FAIRFIELD — A forum addressing early childhood concluded Saturday with input from grateful parents and passionate children’s advocates.
“The wellspring of lifelong success lies in the world we shape with our children . . . ,” said Christie Speck, of Solano Family and Children’s Services. “Together we will unleash a tidal wave of talent and achievement . . . for a better future,” she said.
Organized by an array of local interest groups, the inaugural Children and Families Policy Forum drew nearly 100 community members to the Solano County Events Center. The five-hour gathering featured a legislative panel that included Rep. John Garamendi, state Sen. Lois Wolk and Assembly members Jim Frazier and Mariko Yamada. Separate panels focused on early childhood education, health and K-12 educational issues, and youth leadership.
Christie Speck said high-quality early education and support services for families can really make a difference – providing a stronger economy, a more productive workforce and fewer inmates in prisons. She said the elected officials, who have many other priorities, seemed “profoundly affected” by the day’s discussion.
“I think there was a degree of finally understanding what’s happening in the county that can move us forward to support children,” she said.
Superintendent of Schools Jay Speck, in a statement, said it’s clear that the K-12 system can’t stem the tide of challenges faced by youth.
“The achievement gap between subgroups of students is persistent and troubling. While graduation rates are improving, we continue to be concerned about the graduation rates for subgroups of students and particularly for those students in neighborhoods ravaged by the impact of generational poverty,” he said.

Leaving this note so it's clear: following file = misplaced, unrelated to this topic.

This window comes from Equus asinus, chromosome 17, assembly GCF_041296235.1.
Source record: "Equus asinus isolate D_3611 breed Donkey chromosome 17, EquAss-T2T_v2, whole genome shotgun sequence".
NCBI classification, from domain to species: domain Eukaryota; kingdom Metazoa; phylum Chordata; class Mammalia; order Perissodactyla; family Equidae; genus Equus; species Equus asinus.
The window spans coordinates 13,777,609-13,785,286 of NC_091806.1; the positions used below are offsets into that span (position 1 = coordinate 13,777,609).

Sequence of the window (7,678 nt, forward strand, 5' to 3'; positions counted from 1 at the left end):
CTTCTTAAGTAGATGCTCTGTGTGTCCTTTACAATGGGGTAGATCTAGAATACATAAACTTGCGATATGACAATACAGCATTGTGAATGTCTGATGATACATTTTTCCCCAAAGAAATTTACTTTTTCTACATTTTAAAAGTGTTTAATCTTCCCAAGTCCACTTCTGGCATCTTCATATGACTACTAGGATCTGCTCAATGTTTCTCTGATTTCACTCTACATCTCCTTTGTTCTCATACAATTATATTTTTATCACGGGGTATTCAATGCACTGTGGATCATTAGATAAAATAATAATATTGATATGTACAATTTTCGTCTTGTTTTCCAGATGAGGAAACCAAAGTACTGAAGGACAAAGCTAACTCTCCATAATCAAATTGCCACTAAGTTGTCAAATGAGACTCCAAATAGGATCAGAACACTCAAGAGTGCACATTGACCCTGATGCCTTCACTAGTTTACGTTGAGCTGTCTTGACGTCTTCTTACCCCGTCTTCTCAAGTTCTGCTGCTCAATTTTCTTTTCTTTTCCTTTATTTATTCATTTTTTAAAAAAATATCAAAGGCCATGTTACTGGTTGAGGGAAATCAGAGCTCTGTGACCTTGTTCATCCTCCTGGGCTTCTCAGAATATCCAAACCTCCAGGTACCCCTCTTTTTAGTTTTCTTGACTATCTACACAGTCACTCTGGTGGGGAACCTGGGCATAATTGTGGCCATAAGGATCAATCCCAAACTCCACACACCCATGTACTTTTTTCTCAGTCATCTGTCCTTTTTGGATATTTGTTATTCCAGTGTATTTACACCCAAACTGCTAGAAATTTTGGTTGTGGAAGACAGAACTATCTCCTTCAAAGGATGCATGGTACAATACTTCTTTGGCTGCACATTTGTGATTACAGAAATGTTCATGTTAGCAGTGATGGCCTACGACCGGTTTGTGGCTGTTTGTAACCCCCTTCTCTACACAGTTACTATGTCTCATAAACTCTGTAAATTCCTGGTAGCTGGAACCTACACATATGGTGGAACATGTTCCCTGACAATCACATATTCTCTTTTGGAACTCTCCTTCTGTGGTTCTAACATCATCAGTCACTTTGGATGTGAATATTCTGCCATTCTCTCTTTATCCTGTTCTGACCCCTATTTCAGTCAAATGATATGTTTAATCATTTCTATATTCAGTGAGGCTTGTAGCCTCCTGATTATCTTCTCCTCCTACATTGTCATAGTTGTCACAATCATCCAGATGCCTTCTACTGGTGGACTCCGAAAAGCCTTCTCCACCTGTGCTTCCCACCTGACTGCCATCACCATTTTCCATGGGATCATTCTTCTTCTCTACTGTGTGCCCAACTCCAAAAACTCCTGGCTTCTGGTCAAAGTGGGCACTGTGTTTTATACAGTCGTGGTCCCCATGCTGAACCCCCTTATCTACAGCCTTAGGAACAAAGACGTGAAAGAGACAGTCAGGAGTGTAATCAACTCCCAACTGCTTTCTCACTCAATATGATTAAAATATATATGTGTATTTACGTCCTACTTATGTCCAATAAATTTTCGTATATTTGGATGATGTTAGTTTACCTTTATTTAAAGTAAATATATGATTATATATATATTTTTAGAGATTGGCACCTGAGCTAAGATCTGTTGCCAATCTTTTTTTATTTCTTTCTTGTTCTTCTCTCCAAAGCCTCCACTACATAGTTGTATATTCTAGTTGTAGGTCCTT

He said the districts will be responding in new and impactful ways to address the needs of their students and that they will be looking for ways to work in unison with other agencies and nonprofits.
Christina Arrostuto, of First5 Solano, thought there were plenty of points of convergence – synergy – at the forum. A common interest to raise the minimum wage and close the “word gap” were both apparent, she said. Closing the word gap ensures that children of all income levels have appropriate vocabulary skills when they enter kindergarten so they will be able to learn to read.
Parent Marisol Amado, of Napa, said the forum encouraged her to become more involved with not only her children’s schools but her community. She said issues such as health insurance, raising the minimum wage and early education are important for the future of the community as well as the country.
“We can eliminate a lot of the needs if we just focus on those issues,” she said.
Fairfield resident Jenny Huff, a parent of an autistic child, said she’s grateful for what the county provides her 13-year-old daughter but was concerned about disparities at schools involving children with disabilities.
“They’re set apart from all the other kids,” she said. “I’d like to see everybody working together.”
“They can be productive members of society . . . ,” she added.
Reach Adrienne Harris at 427-6956 or email@example.com. Follow her on Twitter at www.twitter.com/aharrisdr.